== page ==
population

See also: populâtion and Population

EnglishEdit

EtymologyEdit

From Late Latin populatio (a people, multitude), as if a noun of action from Classical Latin populus.

PronunciationEdit

NounEdit

population (plural populations)

  1. The people living within a political or geographical boundary.
    The population of New Jersey will not stand for this!
  2. By extension, the people with a given characteristic.
    India has the third-largest population of English-speakers in the world.
  3. A count of the number of residents within a political or geographical boundary such as a town, a nation or the world.
    The town’s population is only 243.
    population explosion;  population growth
  4. (biology) A collection of organisms of a particular species, sharing a particular characteristic of interest, most often that of living in a given area.
    • 2013 May-June, David Van Tassel, Lee DeHaan, “Wild Plants to the Rescue”, American Scientist, volume 101, number 3:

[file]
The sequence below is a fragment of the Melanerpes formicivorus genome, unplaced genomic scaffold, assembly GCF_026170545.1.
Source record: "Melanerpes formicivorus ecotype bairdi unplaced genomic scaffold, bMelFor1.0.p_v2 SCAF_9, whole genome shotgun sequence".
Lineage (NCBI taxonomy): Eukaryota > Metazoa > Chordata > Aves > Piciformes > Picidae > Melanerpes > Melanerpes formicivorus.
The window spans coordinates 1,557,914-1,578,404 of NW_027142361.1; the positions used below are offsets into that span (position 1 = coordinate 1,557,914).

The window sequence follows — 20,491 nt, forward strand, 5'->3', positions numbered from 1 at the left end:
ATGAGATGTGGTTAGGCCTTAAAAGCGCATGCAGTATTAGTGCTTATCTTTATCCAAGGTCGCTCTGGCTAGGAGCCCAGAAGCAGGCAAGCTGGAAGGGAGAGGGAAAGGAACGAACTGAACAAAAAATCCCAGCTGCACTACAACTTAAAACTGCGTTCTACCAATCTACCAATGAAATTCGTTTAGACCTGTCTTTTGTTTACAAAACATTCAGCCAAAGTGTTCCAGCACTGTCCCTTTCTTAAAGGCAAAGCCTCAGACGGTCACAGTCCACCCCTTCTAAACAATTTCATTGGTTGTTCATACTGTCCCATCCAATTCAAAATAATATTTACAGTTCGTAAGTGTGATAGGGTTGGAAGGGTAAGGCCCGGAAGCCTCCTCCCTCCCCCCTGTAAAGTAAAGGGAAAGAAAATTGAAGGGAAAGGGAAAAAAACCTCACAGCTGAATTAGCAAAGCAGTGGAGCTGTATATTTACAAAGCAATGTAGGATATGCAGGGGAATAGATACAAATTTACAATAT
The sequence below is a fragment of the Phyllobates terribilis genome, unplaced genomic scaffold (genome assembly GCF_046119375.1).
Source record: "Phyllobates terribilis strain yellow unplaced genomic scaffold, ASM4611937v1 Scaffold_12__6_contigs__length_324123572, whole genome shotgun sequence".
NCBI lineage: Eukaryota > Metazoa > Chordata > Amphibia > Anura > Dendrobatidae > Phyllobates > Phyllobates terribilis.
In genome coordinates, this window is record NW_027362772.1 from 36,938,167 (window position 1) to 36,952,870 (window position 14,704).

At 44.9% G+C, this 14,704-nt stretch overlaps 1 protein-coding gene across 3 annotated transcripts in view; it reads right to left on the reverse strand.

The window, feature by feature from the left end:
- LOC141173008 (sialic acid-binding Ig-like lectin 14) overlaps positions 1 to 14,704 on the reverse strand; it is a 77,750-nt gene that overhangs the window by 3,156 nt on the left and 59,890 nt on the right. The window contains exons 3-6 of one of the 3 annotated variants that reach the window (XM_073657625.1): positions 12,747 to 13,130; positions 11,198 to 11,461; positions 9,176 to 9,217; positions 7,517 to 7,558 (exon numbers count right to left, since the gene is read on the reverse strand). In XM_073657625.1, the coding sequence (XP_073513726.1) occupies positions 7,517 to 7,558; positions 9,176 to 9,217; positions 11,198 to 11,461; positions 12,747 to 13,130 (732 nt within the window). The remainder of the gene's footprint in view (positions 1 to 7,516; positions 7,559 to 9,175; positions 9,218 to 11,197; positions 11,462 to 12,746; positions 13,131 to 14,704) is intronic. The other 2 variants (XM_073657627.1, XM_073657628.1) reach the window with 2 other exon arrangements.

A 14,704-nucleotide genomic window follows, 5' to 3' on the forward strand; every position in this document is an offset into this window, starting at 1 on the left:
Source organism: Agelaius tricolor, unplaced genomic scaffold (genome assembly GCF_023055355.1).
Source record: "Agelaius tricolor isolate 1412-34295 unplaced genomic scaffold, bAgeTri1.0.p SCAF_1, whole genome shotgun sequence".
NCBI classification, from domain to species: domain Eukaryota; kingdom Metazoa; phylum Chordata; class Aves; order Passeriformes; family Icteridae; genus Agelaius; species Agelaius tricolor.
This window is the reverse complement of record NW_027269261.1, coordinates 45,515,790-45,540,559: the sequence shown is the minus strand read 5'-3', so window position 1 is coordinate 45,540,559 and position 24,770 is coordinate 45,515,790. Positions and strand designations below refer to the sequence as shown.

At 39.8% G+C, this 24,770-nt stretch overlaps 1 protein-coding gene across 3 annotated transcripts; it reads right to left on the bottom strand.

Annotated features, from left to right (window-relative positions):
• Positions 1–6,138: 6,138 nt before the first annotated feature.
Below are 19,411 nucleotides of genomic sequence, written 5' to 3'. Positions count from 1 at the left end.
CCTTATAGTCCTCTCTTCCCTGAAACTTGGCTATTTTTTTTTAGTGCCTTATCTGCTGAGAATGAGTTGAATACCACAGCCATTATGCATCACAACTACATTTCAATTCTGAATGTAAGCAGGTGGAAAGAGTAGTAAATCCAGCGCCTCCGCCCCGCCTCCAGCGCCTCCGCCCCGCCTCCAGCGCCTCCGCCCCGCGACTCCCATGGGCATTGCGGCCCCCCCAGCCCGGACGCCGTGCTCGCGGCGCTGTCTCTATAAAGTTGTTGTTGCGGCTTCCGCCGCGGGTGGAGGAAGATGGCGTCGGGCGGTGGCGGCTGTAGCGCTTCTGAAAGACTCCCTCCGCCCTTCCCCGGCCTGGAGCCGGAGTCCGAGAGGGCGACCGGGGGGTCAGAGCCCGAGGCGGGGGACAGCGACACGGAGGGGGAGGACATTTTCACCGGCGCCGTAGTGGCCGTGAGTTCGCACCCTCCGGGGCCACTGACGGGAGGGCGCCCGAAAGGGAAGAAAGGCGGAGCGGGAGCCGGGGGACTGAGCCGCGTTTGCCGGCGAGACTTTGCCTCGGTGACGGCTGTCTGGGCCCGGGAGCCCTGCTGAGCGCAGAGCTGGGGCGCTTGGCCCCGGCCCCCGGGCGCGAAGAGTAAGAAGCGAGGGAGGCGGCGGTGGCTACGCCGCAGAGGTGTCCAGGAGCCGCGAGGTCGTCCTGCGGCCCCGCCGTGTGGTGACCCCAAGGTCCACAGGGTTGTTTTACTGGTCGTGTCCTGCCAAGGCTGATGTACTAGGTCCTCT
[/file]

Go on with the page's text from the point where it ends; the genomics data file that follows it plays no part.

Plant breeding is always a numbers game. [] The wild species we use are rich in genetic variation, […]. In addition, we are looking for rare alleles, so the more plants we try, the better. These rarities may be new mutations, or they can be existing ones that are neutral—or are even selected against—in a wild population. A good example is mutations that disrupt seed dispersal, leaving the seeds on the heads long after they are ripe.
    A seasonal migration annually changes the populations in two or more biotopes drastically, many twice in opposite senses.
  5. (statistics) A group of units (persons, objects, or other items) enumerated in a census or from which a sample is drawn.
    • 1883, Francis Galton et al., Final Report of the Anthropometric Committee, Report of the British Association for the Advancement of Science, p. 269.
      [] it is possible it [the Anglo-Saxon race] might stand second to the Scandinavian countries [in average height] if a fair sample of their population were obtained.
  6. (computing) The act of filling initially empty items in a collection.
    John clicked the Search button and waited for the population of the list to complete.

Related termsEdit

TranslationsEdit

The translations below need to be checked and inserted above into the appropriate translation tables, removing any numbers. Numbers do not necessarily match those in definitions. See instructions at Help:How to check translations.

FrenchEdit

EtymologyEdit

Borrowed from Late Latin populatio, populationis, from Latin populus.

PronunciationEdit

NounEdit

population f (plural populations)

  1. A population

Related termsEdit

Last modified on 29 March 2014, at 19:07